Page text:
YOU KNOW WHAT I still can’t wrap my head around? The second all-time leading goal scorer in MLS history went to a Division II college.
San Jose Earthquakes forward Chris Wondolowski, the guy who has a chance to surpass Landon Donovan at the top of the goals chart, got overlooked 88 times on draft day. A player who made a World Cup roster spent the first 4 1/2 years of his career on the bench. That's 54 months – long enough for tiny humans to learn to walk, talk, and ride a scooter – riding the pine. And he still has a chance to pass the guy whose name is etched on the league's MVP trophy.
It’s an incredible story. He deserves all the credit in the world. At the same time, it’s important to note that as much as he’s now ingrained into American soccer culture, Wondo almost faded into anonymity.
How does that happen? What does it say about the player? More importantly, what does it say about us?
THERE'S A COMMON WORD in professional locker rooms: circumstance. Perhaps more than one’s ability, a player’s fate depends on the situation around him. Start at the wrong place at the wrong time and it can be tough to recover. The right coach or combination of surrounding talent, though, and your career can soar.
In 2005, the Quakes drafted Wondolowski in the fourth round of the Supplemental Draft (No. 89 overall). The Danville, California native made two appearances his rookie year. After moving to Houston with the club, Wondolowski made only 37 appearances through 2009. In two seasons around the same time, Zack Schilawski played 50 MLS games in New England.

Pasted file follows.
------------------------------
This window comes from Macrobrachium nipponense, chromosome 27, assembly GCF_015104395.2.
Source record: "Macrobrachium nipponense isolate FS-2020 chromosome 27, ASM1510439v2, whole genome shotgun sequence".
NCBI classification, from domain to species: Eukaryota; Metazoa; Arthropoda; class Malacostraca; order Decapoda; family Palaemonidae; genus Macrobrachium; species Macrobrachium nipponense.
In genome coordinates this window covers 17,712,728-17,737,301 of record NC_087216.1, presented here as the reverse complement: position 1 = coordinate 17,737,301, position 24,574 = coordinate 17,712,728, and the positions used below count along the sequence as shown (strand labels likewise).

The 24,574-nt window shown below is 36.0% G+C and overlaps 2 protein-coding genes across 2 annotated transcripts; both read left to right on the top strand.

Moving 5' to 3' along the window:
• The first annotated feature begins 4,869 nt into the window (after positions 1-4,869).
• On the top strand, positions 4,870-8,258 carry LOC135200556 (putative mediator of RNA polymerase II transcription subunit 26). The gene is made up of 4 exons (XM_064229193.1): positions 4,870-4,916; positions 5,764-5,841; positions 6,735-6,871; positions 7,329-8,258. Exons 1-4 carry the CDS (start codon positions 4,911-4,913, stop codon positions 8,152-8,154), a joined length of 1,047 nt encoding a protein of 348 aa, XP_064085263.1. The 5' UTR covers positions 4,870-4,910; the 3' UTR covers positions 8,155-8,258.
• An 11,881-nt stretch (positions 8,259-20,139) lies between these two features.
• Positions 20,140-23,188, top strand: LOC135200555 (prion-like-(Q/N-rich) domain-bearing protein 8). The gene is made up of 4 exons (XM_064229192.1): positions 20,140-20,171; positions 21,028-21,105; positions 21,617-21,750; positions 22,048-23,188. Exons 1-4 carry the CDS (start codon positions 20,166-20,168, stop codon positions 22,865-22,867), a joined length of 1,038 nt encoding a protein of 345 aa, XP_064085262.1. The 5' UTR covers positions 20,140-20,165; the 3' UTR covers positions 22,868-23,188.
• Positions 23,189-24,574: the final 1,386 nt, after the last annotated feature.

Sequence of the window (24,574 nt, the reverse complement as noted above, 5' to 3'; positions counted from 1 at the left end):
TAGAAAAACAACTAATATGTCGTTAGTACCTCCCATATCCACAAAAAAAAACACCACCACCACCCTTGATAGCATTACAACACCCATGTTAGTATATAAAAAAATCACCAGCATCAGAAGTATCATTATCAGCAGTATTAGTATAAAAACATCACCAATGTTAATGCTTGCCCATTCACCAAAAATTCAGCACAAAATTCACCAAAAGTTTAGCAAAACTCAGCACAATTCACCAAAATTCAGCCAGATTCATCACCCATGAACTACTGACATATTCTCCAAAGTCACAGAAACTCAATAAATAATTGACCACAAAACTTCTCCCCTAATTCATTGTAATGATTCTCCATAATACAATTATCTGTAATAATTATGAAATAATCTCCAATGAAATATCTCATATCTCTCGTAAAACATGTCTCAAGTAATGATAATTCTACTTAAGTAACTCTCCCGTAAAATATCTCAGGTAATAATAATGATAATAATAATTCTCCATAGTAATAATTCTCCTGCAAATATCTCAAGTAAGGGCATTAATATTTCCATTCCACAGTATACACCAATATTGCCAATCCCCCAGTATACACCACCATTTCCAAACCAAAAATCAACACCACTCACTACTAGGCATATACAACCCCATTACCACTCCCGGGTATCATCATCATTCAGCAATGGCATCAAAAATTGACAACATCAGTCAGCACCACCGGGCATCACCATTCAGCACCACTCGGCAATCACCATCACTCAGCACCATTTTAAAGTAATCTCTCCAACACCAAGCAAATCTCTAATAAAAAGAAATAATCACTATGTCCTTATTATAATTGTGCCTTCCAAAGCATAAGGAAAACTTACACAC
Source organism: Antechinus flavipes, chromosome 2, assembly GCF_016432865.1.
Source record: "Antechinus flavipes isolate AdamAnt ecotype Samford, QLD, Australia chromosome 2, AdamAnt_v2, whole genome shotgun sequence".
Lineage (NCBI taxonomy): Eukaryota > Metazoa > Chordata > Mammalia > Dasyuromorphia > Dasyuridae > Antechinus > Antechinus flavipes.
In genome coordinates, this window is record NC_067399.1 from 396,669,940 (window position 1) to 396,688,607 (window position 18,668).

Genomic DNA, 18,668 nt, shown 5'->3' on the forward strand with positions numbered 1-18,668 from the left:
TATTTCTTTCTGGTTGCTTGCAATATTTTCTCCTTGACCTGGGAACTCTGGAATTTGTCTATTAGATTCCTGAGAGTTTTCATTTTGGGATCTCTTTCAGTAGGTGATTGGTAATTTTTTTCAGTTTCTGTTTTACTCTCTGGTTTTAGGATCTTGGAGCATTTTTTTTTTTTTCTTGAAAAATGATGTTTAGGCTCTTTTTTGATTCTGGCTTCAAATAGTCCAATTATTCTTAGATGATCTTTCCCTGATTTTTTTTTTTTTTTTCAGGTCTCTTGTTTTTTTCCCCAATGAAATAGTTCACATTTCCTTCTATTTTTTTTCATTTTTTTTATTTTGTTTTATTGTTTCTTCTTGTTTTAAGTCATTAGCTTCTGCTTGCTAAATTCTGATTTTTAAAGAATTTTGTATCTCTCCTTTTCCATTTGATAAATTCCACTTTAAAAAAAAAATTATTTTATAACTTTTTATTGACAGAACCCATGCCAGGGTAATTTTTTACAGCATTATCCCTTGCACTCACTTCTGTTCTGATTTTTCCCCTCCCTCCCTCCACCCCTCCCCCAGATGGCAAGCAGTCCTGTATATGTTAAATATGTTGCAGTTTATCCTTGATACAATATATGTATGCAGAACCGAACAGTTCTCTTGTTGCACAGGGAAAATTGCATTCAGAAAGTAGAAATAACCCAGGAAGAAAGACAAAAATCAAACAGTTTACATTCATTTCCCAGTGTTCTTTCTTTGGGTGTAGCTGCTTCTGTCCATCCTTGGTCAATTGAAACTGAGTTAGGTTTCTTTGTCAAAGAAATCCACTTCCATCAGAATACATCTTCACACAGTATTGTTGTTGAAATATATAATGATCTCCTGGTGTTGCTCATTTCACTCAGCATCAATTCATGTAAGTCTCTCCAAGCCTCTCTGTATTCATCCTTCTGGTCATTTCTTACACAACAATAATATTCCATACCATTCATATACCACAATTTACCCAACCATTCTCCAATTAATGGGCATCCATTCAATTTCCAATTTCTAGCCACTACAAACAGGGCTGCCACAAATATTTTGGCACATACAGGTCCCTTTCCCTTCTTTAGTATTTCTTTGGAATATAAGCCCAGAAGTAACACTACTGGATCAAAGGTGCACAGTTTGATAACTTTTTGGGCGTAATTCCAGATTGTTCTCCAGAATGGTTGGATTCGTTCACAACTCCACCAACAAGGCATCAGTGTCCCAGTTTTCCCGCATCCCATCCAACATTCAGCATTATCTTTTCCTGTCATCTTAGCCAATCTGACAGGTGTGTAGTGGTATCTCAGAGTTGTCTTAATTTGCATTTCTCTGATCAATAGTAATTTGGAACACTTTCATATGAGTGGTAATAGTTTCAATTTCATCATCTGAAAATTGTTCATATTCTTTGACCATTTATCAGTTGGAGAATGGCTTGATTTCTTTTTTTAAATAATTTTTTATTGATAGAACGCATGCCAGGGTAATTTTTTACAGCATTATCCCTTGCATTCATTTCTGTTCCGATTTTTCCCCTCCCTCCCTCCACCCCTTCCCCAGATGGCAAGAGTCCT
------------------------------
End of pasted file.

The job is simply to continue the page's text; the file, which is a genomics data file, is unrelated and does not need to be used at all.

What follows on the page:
“If you look at 2006 when we moved to Houston, we had Ching, Moreno, DeRo, Mullan,” says Eddie Robinson, a teammate of Wondolowski’s on the Quakes and Dynamo. “Who are you going to pick a young Chris Wondolowski over? He was a victim of circumstance.”
Wondo was deep on the depth chart, and by no fault of his own. Brian Ching was coming off a World Cup selection; Dwayne De Rosario was the franchise player; Alejandro Moreno had proven over three years that he could contribute at an MLS level; Brian Mullan was in his fourth year as a starter.
As Robinson puts it: “[Wondo] was definitely good enough, but I’ll also say I couldn’t have advocated for him to play over those other guys. What that says about Chris is how long he had to wait for his opportunity.
“The mental toughness that kid showed and the belief in himself – how many American kids growing up in the system would be that patient?”
Sometimes it’s easy to assume that self-belief is either something you have or something you don’t. A confident person is a confident person. But in reality, it’s much more dynamic, as even Wondo admits. “There were times when I doubted myself,” he says. “When I was still biding my time, I started to ask myself if I can do more than hang on the roster and actually contribute and play.
“I was unfortunate being behind big names,” Wondolowski says. “But for me, to be honest, I wasn’t ready at that moment. Some guys get their chance at the wrong time, too early or too late. Looking back, it was the perfect storm.”